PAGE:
Multiple sources outside the company privy to information say a few of the top positions within the company will be held for a few of the up and coming British star performers. This has to have many of the directors in high positions for all three companies bought in a state of flux.
Sources have also informed us two of the companies bought will be switching to software run by AWI’s subsidiary, Computerized Bookmaking Systems (CBS), within the next three weeks. Lucky’s and Cal-Neva have been using Stadium Technologies software. They will have to switch over to the CBS system, one Hill now owns.
The massive changeover might have been hard to handle for CBS in regards to obtaining hardware in such a short time frame. However, sources say CBS was able to buy back several machines for a small fraction of the price paid from a locals chain.
The mystery of who that chain is will stay out there because every local property has switched from CBS to Stadium Technologies or developed their own in house system within the last five years.
It may take a few months, but eventually bettors across the state can expect one central William Hill line source with all 164 outlets using the same numbers. All we know for now is that Lucky’s CEO Joe Asher will run Hill’s U.S. Division as initially expected.
While it’s unfortunate that several high paying jobs may be eliminated during this entire transition, the good news is Hill brings a vibrancy to Las Vegas that could shake up the market. We have already seen what Cantor Gaming has brought to Las Vegas with their brash Wall Street nature, and it’s helped raise the bar.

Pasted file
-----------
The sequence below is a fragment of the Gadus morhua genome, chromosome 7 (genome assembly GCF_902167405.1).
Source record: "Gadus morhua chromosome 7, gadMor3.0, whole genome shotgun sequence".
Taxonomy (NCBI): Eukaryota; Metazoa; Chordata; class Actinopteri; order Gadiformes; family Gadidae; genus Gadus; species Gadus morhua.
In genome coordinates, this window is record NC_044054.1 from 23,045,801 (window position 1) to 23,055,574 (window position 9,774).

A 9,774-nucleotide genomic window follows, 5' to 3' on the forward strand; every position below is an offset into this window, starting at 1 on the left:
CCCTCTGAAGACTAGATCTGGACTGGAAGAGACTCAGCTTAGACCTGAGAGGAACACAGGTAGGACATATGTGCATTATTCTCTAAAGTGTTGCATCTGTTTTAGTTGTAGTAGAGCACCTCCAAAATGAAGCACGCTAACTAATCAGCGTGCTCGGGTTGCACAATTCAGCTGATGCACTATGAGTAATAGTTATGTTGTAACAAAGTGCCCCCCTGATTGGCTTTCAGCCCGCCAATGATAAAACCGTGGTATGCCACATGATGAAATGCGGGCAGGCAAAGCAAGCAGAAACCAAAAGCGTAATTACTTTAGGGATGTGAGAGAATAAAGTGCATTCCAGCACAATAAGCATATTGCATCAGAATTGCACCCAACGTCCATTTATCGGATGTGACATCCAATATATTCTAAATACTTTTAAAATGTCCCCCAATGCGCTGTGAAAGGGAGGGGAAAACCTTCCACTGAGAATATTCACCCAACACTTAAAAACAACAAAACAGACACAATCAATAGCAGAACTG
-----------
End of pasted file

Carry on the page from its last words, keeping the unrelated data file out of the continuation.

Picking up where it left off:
Most interesting about Hill coming to America is seeing a little bit of how they cornered the market in England. We expected to see them aggressive not necessarily from an odds standpoint, but rather from convenience. They don’t have a locals book under their umbrella that yields all the high hold percentage numbers, but Hill will find a way to get one somehow.
The one golden goose might be strengthening their grip on all the local PT’s Pub locations throughout the state now offering Leroy’s betting lines through kiosks that were unveiled just prior to the 2011 football season. The ease of betting closer to home than ever before found quite a few regular players in the same fashion Hill did in England with all its bet shops.
Hill may find Nevada and the U.S. far more constricting than England, but will find a way to make it work. With Nevada the first nibble of the big USA bite, Hill is in a great position because they now book in Delaware where Brandywine has been the sports book manager for the last three years.
Delaware’s House recently passed a bill that would allow for more sports book locations throughout the state. Once the state Senate passes the bill, books will be popping up throughout Delaware’s major border highways. Delaware bettors can only bet three-team parlays or higher – no straight bets. Once New Jersey and California push their own agenda, we could see an entire swing in sports betting as we know it.